GoPro announced on Monday that it plans to move “most of its US-bound camera production” out of China by summer 2019 as a result of the ongoing trade war between the two countries. The action camera company didn’t say specifically where it will move that slice of its overall manufacturing efforts.
“Today’s geopolitical business environment requires agility, and we’re proactively addressing tariff concerns by moving most of our US-bound camera production out of China,” Brian McGee, GoPro’s chief financial officer, said in a statement. “We believe this diversified approach to production can benefit our business regardless of tariff implications.”
GoPro will continue to make cameras for China in China, as well as ones that are destined for other countries. The company’s overall performance the last few years has been buoyed by expanding sales outside of the US and Europe, as it’s seen increased market share in countries like Japan, South Korea, and others in the Asia Pacific region.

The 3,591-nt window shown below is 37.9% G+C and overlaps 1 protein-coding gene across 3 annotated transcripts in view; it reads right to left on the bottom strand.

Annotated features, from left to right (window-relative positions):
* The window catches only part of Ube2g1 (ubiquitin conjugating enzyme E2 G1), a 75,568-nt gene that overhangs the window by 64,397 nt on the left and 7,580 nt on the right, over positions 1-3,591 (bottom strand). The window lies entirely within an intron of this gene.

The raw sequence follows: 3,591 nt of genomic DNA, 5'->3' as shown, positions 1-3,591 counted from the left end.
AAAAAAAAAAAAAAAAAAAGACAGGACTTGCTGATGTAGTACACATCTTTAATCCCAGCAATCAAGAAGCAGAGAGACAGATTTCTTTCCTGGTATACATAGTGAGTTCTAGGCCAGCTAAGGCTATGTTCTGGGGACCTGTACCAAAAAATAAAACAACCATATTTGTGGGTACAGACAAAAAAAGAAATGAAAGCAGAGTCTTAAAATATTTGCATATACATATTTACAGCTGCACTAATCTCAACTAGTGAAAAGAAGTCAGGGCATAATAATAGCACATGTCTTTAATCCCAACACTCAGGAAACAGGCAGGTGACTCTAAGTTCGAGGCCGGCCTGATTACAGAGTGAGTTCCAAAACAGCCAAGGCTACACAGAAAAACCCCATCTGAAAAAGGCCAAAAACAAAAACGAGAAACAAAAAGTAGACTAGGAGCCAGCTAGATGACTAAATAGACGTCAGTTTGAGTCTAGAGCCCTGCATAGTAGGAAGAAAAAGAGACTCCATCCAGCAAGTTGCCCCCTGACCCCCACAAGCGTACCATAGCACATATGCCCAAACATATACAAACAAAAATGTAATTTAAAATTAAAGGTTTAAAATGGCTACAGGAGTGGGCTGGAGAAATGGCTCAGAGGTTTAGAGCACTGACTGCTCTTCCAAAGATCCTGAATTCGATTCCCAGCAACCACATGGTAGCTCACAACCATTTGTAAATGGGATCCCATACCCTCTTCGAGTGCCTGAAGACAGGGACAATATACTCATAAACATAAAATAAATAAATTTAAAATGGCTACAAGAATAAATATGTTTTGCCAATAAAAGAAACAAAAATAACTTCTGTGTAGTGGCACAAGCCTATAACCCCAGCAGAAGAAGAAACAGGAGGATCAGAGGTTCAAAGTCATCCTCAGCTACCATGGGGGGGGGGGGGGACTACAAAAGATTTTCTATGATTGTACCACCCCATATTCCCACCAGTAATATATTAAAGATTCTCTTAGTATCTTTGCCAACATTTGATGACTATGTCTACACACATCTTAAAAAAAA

In a September interview with CNN, CEO Nick Woodman said he was “actively looking” to move some manufacturing outside the US, and claimed that dealing with the trade war as “a catalyst to get us thinking about our business in new ways.” He also said that the simplicity of GoPro’s product lineup, which currently consists of just three action cameras and one 360-degree camera for semi-pros, might not be as challenging as it will be for some other companies with more diverse offerings. The company also owns its production equipment, which GoPro says should help keep the cost of such a move low.
GoPro released its Hero 7 lineup of cameras in September, and the most expensive version — the Hero 7 Black — has already become the fastest-selling new GoPro in the company’s history. Woodman has said the coming holiday season will help the company return to profitability. GoPro hasn’t turned a yearly profit since 2015.